Known as a popular meat substitute, jackfruit is a super healthy fruit with endless possibilities! Here is everything you need to know for cooking with jackfruit.
What is jackfruit?
The age-old question, what is that fruit? When you see jackfruit in the store you may wonder what kind of thing could possibly be that large with such a perfect geometric pattern. Well, that is a jackfruit. Due to its size and odor, it is also known as the “king of fruits” in some regions.
Jackfruit (or Artocarpus heterophyllus, scientifically) is often an acquired taste. Its smell is described by some as a jellybean or bubblegum, while others describe it as rotten onion. Some parts of Southeast Asia have even banned the fruit in public transportation due to how long the smell can linger once cut open.
Like many tropical fruits, jackfruit is loaded with antioxidants and is also high in potassium and fiber. This makes sense as its texture is somewhere between a banana and mango or papaya. So if you are lucky enough to have jackfruit in your grocery store, grab one, pull up this post, and enjoy!
How to buy jackfruit
Jackfruit is available canned in water, syrup, or brined and it can be found fresh whole or halved.
Fresh Jackfruit – When buying fresh jackfruit, look for a vibrant yellow flesh without any dark patches. It should also have a strong smell, indicating that it is ripe. Some folks also say you can tell if jackfruit is ripe if you shake it and the outer-shell pieces fall off. This is still up for debate, however. Just be aware, that breaking down a jackfruit is a laborious task, but I have all the tips for cutting one in this post!
Canned – Jackfruit is most likely to be found canned in the store. It can come canned as unripe or “young” or ripe and it can be packed in brine, water, or syrup. If you want to use it as a meat substitute, I recommend buying unripe jackfruit that is packed in water as this will be the most neutral flavor and have the most fibrous and meat-like texture. If buying it packed in brine or syrup, be sure to give it a good rinse before eating.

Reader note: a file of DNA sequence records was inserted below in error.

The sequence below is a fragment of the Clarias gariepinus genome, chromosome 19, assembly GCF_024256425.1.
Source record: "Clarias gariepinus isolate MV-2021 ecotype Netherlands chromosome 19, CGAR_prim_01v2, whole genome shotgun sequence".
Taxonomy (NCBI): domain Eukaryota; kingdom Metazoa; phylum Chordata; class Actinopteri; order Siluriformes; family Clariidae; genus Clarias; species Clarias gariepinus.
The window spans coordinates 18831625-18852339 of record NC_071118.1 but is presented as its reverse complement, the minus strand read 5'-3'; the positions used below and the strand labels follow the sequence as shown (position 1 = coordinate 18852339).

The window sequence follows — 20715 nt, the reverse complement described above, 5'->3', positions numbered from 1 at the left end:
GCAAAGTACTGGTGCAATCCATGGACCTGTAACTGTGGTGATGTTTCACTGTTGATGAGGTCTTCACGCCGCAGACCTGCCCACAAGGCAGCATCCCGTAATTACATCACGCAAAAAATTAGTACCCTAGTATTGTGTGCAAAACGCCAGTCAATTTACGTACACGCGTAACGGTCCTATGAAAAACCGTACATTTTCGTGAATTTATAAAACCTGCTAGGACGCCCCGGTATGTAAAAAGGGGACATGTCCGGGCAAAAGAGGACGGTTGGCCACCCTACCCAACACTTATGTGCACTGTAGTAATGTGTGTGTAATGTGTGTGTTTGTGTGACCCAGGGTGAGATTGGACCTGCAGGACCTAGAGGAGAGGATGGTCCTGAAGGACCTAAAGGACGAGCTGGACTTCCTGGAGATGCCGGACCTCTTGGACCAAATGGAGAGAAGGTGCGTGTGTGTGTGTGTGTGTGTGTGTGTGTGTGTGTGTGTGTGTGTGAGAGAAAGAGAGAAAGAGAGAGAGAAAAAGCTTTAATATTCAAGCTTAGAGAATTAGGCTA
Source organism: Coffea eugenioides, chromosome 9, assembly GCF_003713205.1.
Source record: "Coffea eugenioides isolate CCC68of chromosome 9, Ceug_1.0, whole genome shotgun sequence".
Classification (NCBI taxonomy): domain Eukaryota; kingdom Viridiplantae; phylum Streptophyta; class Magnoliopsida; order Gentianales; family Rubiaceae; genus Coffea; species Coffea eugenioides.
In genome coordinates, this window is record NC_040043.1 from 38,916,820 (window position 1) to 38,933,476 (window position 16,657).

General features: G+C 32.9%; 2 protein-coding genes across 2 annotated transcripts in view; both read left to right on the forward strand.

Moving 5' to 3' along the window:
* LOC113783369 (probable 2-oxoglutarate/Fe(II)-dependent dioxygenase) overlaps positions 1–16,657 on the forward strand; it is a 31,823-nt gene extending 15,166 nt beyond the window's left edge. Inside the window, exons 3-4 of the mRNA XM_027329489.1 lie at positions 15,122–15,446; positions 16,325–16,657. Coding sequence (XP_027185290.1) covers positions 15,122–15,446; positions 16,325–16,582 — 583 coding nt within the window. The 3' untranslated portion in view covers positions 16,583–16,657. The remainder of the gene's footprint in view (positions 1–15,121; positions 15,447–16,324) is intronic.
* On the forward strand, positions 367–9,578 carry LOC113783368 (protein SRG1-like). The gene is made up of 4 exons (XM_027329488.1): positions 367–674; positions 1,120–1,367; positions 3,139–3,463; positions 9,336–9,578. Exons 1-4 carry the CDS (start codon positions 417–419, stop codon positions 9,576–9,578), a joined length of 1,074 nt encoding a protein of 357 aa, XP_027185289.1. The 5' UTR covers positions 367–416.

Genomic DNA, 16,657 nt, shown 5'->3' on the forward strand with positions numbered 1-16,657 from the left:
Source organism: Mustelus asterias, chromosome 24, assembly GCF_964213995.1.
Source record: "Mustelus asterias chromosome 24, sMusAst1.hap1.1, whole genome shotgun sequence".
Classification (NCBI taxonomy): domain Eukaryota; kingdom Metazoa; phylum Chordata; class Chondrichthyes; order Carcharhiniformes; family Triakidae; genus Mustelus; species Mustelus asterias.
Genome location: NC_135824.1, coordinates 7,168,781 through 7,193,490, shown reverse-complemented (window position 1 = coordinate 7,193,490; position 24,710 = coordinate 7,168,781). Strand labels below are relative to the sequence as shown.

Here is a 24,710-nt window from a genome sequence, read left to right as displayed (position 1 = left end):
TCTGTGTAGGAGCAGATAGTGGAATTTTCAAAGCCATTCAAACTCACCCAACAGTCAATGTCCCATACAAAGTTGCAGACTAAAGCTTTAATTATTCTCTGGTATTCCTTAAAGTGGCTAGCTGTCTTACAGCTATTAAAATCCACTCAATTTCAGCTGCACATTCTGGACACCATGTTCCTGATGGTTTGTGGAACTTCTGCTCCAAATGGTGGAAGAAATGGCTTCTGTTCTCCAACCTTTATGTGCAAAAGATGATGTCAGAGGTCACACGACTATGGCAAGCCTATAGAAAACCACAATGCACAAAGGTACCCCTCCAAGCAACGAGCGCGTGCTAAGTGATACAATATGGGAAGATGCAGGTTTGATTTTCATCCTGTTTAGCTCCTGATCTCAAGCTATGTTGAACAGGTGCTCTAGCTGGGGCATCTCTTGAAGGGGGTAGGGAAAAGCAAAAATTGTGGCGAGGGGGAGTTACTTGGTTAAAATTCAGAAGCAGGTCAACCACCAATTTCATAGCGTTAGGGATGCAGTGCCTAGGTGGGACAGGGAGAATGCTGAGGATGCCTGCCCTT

What does jackfruit taste like?
Jackfruit can taste very different depending on if it is ripe or not.
Unripe – Unripe jackfruit is tougher and therefore resembles meat more closely and lends itself well to savory meals. It also has a much milder flavor meaning it can take on any flavor it is paired with.
Ripe – Ripe jackfruit is better for sweet treats. It has a strong, sweet smell and a texture that is a cross between a mango, banana, and a pineapple.
How to Cut jackfruit
With its sheer size, jackfruit can be intimidating to break down. We broke down everything you need to know about how to cut jackfruit here, but the general steps are:
- Oil your hands and knife
- Cut in half then in quarters
- Remove the core from each quarter
- Remove the pods tucked between the fibrous flesh
- Remove the seeds from each pod
Can you eat jackfruit seeds?
The seeds in the jackfruit are edible! They can be boiled until tender, and taste like red potatoes when cooked. Here’s how to boil jackfruit seeds!
Jackfruit Health benefits
Is jackfruit healthy? Yes! Jackfruit is packed with antioxidants, vitamin C, potassium, and fiber. This combination has been known to benefit heart health and fiber aids in digestion. Jackfruit has been used as medicine for centuries, so it’s no surprise that its health benefits have caught on the western culture. But, there are no studies that definitively show it can help as a medicine.
Here are just a few of the many health benefits you’ll find in 1 cup of this delicious fruit:
3 Grams of Protein
With 3 grams of protein per cup, jackfruit is considered a high-protein fruit. Compared to other fruits like apples and mangoes, it contains almost triple the amount!
18% Daily Value of Vitamin C
Jackfruit is a great source of vitamin C. In addition to maintaining a healthy immune system, this nutrient is essential in the formation of blood vessels, cartilage, and muscles.
14% Daily Value of Potassium
Fortunately for our blood vessels, jackfruit is a rich source of potassium. Potassium helps our bodies regulate blood pressure and ensure our muscles and nerves function properly.
10% Daily Value of Vitamin A
Jackfruit is a source of Vitamin A, which helps maintain good vision. It also happens to be beneficial for optimal heart and lung function.
Jackfruit vs. Durian
These fruits are often confused because they are both large and in charge. Both are packed with vitamins and minerals but they originate from different parts of the world. Both can be used in savory or sweet dishes, depending on their ripeness level.
Jackfruit is related to figs and comes from Southern India from over 5000 years ago. It is the largest fruit growing on a tree (on the base of the tree that is), weighing up to 80 pounds! It is smelly when ripe, but not as smelly as a durian. Jackfruit has a distinctive bumpy or thorny rind.
Durian is slightly smaller, weighing in at only 7 pounds (max). Durian grows along tree branches and is very spiky in appearance. Durian is much easier to break down than jackfruit, as it is well organized into cavities and does not have a sticky sap to fight with.
Learn all about the differences between jackfruit and durian here!
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